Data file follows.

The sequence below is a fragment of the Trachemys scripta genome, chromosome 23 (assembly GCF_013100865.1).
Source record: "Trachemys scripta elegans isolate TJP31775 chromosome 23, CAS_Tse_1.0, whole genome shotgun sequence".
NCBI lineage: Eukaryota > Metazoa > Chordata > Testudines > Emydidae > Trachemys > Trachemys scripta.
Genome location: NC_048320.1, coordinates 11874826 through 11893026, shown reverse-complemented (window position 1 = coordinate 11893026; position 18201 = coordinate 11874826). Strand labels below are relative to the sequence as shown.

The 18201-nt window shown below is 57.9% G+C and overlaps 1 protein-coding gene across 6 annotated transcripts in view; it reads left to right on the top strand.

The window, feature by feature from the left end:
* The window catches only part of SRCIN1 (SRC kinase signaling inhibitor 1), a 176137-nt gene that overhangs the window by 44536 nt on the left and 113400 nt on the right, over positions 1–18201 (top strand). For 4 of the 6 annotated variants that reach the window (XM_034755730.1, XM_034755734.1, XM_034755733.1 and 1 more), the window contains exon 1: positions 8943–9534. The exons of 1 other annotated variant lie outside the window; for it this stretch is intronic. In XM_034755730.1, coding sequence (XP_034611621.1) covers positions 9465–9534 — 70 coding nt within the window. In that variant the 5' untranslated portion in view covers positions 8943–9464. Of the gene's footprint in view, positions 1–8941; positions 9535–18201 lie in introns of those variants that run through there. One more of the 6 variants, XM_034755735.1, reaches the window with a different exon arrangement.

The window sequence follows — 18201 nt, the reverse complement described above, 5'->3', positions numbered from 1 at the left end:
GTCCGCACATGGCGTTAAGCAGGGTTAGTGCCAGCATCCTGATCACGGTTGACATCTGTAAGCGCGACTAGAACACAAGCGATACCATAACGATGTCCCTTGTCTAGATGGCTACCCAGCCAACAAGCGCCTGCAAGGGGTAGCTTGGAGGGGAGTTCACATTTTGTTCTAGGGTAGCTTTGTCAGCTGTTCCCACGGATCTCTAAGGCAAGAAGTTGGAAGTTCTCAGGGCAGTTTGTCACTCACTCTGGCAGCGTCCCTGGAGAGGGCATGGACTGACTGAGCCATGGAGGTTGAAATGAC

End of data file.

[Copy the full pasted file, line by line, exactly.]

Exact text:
The sequence below is a fragment of the Trachemys scripta genome, chromosome 23 (assembly GCF_013100865.1).
Source record: "Trachemys scripta elegans isolate TJP31775 chromosome 23, CAS_Tse_1.0, whole genome shotgun sequence".
NCBI lineage: Eukaryota > Metazoa > Chordata > Testudines > Emydidae > Trachemys > Trachemys scripta.
Genome location: NC_048320.1, coordinates 11874826 through 11893026, shown reverse-complemented (window position 1 = coordinate 11893026; position 18201 = coordinate 11874826). Strand labels below are relative to the sequence as shown.

The 18201-nt window shown below is 57.9% G+C and overlaps 1 protein-coding gene across 6 annotated transcripts in view; it reads left to right on the top strand.

The window, feature by feature from the left end:
* The window catches only part of SRCIN1 (SRC kinase signaling inhibitor 1), a 176137-nt gene that overhangs the window by 44536 nt on the left and 113400 nt on the right, over positions 1–18201 (top strand). For 4 of the 6 annotated variants that reach the window (XM_034755730.1, XM_034755734.1, XM_034755733.1 and 1 more), the window contains exon 1: positions 8943–9534. The exons of 1 other annotated variant lie outside the window; for it this stretch is intronic. In XM_034755730.1, coding sequence (XP_034611621.1) covers positions 9465–9534 — 70 coding nt within the window. In that variant the 5' untranslated portion in view covers positions 8943–9464. Of the gene's footprint in view, positions 1–8941; positions 9535–18201 lie in introns of those variants that run through there. One more of the 6 variants, XM_034755735.1, reaches the window with a different exon arrangement.

The window sequence follows — 18201 nt, the reverse complement described above, 5'->3', positions numbered from 1 at the left end:
GTCCGCACATGGCGTTAAGCAGGGTTAGTGCCAGCATCCTGATCACGGTTGACATCTGTAAGCGCGACTAGAACACAAGCGATACCATAACGATGTCCCTTGTCTAGATGGCTACCCAGCCAACAAGCGCCTGCAAGGGGTAGCTTGGAGGGGAGTTCACATTTTGTTCTAGGGTAGCTTTGTCAGCTGTTCCCACGGATCTCTAAGGCAAGAAGTTGGAAGTTCTCAGGGCAGTTTGTCACTCACTCTGGCAGCGTCCCTGGAGAGGGCATGGACTGACTGAGCCATGGAGGTTGAAATGAC